(Click here for Internet Movie Database entry)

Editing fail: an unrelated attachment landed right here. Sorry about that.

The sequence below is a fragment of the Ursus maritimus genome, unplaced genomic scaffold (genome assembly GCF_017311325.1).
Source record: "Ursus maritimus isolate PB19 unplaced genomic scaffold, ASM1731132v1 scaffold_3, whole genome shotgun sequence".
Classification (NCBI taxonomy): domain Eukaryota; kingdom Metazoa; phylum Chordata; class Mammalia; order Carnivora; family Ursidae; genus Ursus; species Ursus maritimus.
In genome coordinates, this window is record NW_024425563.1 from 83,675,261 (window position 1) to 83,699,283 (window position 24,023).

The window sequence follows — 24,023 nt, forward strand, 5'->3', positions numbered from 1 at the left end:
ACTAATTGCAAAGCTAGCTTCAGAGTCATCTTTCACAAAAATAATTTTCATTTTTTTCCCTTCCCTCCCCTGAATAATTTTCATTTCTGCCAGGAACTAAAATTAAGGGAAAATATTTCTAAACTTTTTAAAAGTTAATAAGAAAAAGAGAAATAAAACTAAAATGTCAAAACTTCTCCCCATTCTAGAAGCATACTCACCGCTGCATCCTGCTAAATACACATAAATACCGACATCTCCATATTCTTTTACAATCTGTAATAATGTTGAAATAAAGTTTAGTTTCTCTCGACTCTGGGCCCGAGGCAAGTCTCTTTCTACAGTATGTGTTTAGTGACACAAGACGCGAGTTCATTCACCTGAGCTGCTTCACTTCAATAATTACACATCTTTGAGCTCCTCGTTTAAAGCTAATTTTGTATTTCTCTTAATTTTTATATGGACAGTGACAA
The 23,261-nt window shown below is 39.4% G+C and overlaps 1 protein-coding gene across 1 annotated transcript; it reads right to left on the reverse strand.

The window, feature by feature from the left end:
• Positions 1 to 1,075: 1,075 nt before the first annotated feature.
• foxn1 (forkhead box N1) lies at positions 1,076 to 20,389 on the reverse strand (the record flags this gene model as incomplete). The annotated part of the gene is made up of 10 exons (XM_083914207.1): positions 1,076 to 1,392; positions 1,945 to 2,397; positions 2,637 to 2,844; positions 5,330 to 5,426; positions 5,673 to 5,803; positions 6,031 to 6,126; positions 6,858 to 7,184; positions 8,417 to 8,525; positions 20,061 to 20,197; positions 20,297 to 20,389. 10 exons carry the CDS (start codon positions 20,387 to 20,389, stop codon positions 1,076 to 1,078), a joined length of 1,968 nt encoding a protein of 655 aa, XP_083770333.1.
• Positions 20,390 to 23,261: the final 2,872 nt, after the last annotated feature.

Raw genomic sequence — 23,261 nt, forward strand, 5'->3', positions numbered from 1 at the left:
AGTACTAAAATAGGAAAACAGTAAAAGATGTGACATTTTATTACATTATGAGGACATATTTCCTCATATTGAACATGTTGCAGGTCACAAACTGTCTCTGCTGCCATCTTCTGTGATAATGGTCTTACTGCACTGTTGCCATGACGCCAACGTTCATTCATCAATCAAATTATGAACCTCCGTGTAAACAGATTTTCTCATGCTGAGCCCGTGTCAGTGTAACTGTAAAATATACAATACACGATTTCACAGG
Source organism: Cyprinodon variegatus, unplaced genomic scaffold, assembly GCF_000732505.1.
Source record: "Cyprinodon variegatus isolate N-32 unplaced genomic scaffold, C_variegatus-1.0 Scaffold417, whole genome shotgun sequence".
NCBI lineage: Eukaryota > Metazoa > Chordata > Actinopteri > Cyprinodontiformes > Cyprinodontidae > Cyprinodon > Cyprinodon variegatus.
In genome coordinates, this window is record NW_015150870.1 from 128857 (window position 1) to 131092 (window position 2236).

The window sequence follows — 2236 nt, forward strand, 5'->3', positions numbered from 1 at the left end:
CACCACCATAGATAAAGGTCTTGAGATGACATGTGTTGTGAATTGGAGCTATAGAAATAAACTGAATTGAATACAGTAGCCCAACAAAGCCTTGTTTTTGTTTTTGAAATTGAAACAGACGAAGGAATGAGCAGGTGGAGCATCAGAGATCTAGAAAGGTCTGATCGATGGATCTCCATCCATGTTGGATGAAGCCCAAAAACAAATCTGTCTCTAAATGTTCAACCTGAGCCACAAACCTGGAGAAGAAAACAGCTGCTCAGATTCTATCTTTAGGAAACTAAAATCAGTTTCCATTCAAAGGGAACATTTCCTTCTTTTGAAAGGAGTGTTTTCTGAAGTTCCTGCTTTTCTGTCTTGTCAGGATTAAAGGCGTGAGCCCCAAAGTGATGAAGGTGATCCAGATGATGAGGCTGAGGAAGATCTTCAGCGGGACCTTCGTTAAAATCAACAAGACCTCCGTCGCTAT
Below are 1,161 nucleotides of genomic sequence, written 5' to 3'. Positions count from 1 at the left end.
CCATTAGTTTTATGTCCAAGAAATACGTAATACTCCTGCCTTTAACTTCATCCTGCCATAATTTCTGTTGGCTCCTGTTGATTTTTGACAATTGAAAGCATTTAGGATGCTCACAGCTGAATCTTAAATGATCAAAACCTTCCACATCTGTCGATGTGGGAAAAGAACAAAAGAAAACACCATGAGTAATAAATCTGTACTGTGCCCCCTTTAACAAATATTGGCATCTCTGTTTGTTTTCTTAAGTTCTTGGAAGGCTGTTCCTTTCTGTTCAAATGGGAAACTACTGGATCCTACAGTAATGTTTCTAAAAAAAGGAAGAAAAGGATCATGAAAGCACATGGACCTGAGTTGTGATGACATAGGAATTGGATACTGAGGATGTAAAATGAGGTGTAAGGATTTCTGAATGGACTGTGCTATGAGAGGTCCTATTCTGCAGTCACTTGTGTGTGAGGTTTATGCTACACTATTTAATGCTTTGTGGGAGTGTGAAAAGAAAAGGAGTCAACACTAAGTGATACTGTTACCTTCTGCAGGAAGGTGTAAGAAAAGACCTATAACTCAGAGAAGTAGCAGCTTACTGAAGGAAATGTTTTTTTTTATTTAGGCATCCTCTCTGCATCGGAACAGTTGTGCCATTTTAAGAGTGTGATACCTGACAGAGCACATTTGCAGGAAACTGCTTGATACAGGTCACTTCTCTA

Himalaya is the second film that I've seen this year where the characters speak in Tibetan with subtitles.  This is two more films than I had seen in my whole life previously.  The first was The Cup which is a delightful film about World-Cup crazy Buddhist monks. Himalaya is a much more traditional story which was nominated for an Oscar last year for Best Foreign Film.   It is set in a village which survives by trading salt which the villagers must carry over the mountains on the backs of their Yaks.  As the film begins, the son of the old chief of the village has been killed and so there is no one to lead the herd in the dangerous trek.  The old chief clashes with another young man who thinks he should be the leader.  The young man sets off with most of the Yaks and the younger men.  The Chief waits for the most propitious day for their departure as decreed by the monks and then sets off in pursuit with his young grandson, the son's widow and some old superstitious men.  The trek over the mountains is very beautiful and looks like an IMAX film.  In fact, the director, Eric Valli, used to make documentaries for National Geographic.  But as the film and the trek go on and on, you will feel like you are on the trek yourself, just trying to make it to the ending credits.  While you may be transfixed by the scenery, the story itself, is very pedestrian.  Unlike The Cup, where the characters came alive in their Buddhist monastery, in Himalaya, we are watching something much more stylized.  As the Yaks teetered on the edge of precipices and blizzards threaten the hardy villagers, I was not caught up in the story or its characters.  Himalaya, like the previous films by the director, plays like a documentary.  But it is interesting to see the lives of these people high in the Himalayas untouched by the outside world.  And the cinematography is spectacular.  But if you haven't seen it, rent The Cup and see a wonderful film.